Providence Public Lecture Series 2020
The Social Construction of Reality: How it Works and How it’s True
Presentation by: Dennis Hiebert (PhD, University of Manitoba) is the Providence Department Head of Arts and Sciences. He is also editor of the Journal of Sociology and Christianity, a past president of the Christian Sociological Association, and the author of Rationality, Humility, and Spirituality in Christian Life (Cascade, 2020).
The 2020 Providence Public Lectures will demonstrate the impressive range of expertise among Providence faculty, whose topics will include politics, theology, morality, history, psychiatry, worship, and social construction. Presenting in Winnipeg and Steinbach, Providence professors are excited to bring their scholarship into the public square. Attendees can expect to be intellectually stimulated, perhaps challenged, and to come away with a new appreciation for Christian higher education.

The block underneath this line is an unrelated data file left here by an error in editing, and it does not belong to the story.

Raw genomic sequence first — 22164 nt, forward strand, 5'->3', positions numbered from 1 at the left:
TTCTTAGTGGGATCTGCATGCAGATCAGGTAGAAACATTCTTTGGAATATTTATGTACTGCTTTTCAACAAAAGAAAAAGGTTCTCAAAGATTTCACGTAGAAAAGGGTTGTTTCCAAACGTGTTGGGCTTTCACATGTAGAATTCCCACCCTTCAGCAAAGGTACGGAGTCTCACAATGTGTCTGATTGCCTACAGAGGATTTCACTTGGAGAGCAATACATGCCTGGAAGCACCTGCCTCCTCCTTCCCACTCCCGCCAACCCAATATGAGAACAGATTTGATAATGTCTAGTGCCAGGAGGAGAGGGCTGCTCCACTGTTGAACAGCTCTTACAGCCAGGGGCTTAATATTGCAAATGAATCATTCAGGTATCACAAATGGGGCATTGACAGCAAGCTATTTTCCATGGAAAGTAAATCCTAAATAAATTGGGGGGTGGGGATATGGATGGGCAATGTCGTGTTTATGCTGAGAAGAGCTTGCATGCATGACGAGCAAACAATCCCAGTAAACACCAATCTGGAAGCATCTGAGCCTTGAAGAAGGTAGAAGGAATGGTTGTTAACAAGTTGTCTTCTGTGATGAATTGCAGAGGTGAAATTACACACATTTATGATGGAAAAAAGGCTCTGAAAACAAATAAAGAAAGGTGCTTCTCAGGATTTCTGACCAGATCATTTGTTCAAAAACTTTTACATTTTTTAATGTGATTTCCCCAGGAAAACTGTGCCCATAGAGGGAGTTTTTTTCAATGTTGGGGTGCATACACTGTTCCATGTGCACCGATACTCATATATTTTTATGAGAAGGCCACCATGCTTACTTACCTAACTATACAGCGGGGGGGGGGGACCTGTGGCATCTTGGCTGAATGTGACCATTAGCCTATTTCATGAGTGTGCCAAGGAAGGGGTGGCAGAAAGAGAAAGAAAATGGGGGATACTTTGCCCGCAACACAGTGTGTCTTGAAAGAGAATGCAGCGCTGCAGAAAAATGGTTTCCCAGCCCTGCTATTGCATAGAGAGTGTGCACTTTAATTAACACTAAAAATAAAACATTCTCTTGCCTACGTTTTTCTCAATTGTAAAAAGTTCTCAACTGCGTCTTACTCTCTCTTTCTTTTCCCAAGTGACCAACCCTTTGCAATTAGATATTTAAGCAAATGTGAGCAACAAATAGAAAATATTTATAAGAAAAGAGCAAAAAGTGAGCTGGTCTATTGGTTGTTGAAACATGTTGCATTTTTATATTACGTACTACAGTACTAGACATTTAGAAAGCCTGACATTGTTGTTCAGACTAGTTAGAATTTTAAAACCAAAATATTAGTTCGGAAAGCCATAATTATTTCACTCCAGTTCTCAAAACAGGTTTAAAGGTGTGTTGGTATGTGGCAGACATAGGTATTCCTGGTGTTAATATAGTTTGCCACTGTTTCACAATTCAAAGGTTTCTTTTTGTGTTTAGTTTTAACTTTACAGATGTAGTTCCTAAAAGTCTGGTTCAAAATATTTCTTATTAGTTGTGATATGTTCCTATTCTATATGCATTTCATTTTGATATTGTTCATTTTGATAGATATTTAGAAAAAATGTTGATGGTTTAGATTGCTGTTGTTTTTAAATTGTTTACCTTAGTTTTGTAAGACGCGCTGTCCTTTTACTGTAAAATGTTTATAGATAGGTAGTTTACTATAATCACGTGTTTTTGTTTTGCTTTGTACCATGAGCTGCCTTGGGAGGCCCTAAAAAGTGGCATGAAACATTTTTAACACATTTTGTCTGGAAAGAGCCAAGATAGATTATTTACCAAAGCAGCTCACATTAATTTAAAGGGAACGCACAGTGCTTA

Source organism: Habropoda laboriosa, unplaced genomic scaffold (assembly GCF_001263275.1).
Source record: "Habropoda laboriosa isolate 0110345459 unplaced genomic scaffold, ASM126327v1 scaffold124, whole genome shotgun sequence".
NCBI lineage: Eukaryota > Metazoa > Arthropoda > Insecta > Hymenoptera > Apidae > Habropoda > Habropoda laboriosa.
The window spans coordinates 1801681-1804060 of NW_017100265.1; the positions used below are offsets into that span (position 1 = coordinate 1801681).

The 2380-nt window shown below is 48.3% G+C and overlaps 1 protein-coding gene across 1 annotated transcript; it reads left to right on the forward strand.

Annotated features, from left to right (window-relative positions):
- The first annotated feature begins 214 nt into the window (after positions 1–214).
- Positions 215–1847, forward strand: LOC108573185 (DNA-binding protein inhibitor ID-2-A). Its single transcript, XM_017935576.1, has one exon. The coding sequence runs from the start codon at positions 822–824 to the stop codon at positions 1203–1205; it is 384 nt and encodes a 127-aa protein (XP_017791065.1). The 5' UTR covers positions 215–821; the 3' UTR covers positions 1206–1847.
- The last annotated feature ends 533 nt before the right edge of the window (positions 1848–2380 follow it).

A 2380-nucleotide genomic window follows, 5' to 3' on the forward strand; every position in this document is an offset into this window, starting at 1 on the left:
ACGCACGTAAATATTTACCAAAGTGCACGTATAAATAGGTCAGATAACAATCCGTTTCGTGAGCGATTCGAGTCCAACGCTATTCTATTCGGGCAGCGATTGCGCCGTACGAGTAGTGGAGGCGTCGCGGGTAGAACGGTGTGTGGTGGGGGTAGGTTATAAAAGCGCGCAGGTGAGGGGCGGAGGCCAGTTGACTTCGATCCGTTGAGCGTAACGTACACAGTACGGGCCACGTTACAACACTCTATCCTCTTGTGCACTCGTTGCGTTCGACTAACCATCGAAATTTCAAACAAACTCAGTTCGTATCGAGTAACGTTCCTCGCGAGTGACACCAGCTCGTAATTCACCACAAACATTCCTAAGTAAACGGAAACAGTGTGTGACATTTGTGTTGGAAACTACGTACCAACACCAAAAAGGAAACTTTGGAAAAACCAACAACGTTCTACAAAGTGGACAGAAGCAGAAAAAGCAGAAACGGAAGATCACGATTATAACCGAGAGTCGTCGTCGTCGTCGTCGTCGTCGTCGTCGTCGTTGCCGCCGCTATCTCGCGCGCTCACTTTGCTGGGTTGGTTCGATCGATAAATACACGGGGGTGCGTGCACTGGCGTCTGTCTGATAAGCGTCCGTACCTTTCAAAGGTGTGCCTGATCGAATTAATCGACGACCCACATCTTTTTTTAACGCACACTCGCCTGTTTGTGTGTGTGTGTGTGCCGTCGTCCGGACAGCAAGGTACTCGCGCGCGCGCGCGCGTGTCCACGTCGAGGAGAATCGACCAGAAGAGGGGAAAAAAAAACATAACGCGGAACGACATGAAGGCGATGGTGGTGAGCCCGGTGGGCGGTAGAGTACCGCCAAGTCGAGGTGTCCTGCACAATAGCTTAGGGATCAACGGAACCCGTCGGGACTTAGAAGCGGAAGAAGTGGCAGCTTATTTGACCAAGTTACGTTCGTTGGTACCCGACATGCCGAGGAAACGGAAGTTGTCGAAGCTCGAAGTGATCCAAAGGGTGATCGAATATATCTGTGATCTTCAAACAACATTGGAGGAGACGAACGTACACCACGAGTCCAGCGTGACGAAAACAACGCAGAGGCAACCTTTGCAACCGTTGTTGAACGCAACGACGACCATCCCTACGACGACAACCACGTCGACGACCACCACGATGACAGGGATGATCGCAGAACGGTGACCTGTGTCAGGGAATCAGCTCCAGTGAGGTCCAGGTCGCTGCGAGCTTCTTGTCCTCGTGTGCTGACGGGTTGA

All lectures are free to attend – no registration required.
Lecture Synopsis: The world humans inhabit has at least two dimensions: the physical and the cultural. The physical includes our human bodies and all that exists in nature apart from them. The cultural includes our knowledge, beliefs, values, norms, technologies, and social institutions. Together, they comprise our shared, lived reality which we experience as objectively factual and subjectively meaningful, independent of our own volition. The “social construction of reality” is the understanding that society is creatively invented and actively produced by humans, not something given to humans. It is concerned with whatever passes for knowledge in a society, regardless of its ultimate (in)validity, by whatever criteria. So by what processes does social construction happen? How should it be evaluated? And what are its implications for religion?